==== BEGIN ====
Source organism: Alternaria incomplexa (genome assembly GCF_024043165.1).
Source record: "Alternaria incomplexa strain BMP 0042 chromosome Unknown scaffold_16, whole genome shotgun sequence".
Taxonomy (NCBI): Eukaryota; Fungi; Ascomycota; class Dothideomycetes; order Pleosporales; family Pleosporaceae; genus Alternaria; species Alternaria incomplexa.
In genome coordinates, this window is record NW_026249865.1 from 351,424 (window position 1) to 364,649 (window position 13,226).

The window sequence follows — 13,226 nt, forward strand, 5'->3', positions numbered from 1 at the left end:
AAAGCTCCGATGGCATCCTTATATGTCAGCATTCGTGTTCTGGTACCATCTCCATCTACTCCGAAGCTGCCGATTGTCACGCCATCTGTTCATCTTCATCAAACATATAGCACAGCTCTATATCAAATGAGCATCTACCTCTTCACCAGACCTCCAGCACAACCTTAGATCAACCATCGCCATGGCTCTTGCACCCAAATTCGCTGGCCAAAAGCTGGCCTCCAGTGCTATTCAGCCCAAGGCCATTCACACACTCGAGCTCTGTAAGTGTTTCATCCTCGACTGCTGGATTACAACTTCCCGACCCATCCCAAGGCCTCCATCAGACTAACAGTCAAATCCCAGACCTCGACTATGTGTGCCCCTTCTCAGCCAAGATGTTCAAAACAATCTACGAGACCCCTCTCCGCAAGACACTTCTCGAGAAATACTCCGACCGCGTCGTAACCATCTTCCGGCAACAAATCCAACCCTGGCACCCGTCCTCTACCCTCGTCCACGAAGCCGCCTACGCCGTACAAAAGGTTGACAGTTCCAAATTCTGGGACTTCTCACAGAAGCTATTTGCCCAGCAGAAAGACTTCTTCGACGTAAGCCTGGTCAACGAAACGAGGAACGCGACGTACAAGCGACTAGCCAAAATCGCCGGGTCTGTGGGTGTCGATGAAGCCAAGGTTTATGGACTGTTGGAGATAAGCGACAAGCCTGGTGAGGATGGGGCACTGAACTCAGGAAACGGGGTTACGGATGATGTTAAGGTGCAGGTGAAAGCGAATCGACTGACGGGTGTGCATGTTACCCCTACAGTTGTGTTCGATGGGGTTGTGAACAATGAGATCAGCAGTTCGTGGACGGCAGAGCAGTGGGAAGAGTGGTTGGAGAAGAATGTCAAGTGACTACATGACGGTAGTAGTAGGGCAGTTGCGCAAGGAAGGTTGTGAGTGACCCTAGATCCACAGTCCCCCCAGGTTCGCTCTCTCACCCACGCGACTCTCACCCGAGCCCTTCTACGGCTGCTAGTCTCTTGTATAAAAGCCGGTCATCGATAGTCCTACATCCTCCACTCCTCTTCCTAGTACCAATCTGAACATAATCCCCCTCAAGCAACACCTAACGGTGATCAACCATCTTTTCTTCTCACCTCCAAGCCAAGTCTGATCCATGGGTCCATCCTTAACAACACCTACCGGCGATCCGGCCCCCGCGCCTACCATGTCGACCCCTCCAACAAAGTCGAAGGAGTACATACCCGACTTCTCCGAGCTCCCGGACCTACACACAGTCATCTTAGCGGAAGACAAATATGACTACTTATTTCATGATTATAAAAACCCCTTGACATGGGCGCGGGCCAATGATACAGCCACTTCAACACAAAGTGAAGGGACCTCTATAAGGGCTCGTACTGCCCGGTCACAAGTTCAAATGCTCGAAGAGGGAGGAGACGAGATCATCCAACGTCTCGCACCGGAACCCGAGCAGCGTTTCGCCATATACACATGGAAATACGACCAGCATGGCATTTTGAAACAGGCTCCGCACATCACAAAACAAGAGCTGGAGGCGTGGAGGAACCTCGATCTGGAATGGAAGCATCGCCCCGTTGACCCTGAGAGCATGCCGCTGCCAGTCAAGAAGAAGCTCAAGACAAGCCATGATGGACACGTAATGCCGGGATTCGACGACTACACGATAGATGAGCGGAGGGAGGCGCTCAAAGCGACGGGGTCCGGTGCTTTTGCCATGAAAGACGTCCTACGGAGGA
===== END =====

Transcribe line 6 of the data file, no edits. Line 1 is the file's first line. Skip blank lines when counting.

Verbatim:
AAAGCTCCGATGGCATCCTTATATGTCAGCATTCGTGTTCTGGTACCATCTCCATCTACTCCGAAGCTGCCGATTGTCACGCCATCTGTTCATCTTCATCAAACATATAGCACAGCTCTATATCAAATGAGCATCTACCTCTTCACCAGACCTCCAGCACAACCTTAGATCAACCATCGCCATGGCTCTTGCACCCAAATTCGCTGGCCAAAAGCTGGCCTCCAGTGCTATTCAGCCCAAGGCCATTCACACACTCGAGCTCTGTAAGTGTTTCATCCTCGACTGCTGGATTACAACTTCCCGACCCATCCCAAGGCCTCCATCAGACTAACAGTCAAATCCCAGACCTCGACTATGTGTGCCCCTTCTCAGCCAAGATGTTCAAAACAATCTACGAGACCCCTCTCCGCAAGACACTTCTCGAGAAATACTCCGACCGCGTCGTAACCATCTTCCGGCAACAAATCCAACCCTGGCACCCGTCCTCTACCCTCGTCCACGAAGCCGCCTACGCCGTACAAAAGGTTGACAGTTCCAAATTCTGGGACTTCTCACAGAAGCTATTTGCCCAGCAGAAAGACTTCTTCGACGTAAGCCTGGTCAACGAAACGAGGAACGCGACGTACAAGCGACTAGCCAAAATCGCCGGGTCTGTGGGTGTCGATGAAGCCAAGGTTTATGGACTGTTGGAGATAAGCGACAAGCCTGGTGAGGATGGGGCACTGAACTCAGGAAACGGGGTTACGGATGATGTTAAGGTGCAGGTGAAAGCGAATCGACTGACGGGTGTGCATGTTACCCCTACAGTTGTGTTCGATGGGGTTGTGAACAATGAGATCAGCAGTTCGTGGACGGCAGAGCAGTGGGAAGAGTGGTTGGAGAAGAATGTCAAGTGACTACATGACGGTAGTAGTAGGGCAGTTGCGCAAGGAAGGTTGTGAGTGACCCTAGATCCACAGTCCCCCCAGGTTCGCTCTCTCACCCACGCGACTCTCACCCGAGCCCTTCTACGGCTGCTAGTCTCTTGTATAAAAGCCGGTCATCGATAGTCCTACATCCTCCACTCCTCTTCCTAGTACCAATCTGAACATAATCCCCCTCAAGCAACACCTAACGGTGATCAACCATCTTTTCTTCTCACCTCCAAGCCAAGTCTGATCCATGGGTCCATCCTTAACAACACCTACCGGCGATCCGGCCCCCGCGCCTACCATGTCGACCCCTCCAACAAAGTCGAAGGAGTACATACCCGACTTCTCCGAGCTCCCGGACCTACACACAGTCATCTTAGCGGAAGACAAATATGACTACTTATTTCATGATTATAAAAACCCCTTGACATGGGCGCGGGCCAATGATACAGCCACTTCAACACAAAGTGAAGGGACCTCTATAAGGGCTCGTACTGCCCGGTCACAAGTTCAAATGCTCGAAGAGGGAGGAGACGAGATCATCCAACGTCTCGCACCGGAACCCGAGCAGCGTTTCGCCATATACACATGGAAATACGACCAGCATGGCATTTTGAAACAGGCTCCGCACATCACAAAACAAGAGCTGGAGGCGTGGAGGAACCTCGATCTGGAATGGAAGCATCGCCCCGTTGACCCTGAGAGCATGCCGCTGCCAGTCAAGAAGAAGCTCAAGACAAGCCATGATGGACACGTAATGCCGGGATTCGACGACTACACGATAGATGAGCGGAGGGAGGCGCTCAAAGCGACGGGGTCCGGTGCTTTTGCCATGAAAGACGTCCTACGGAGGA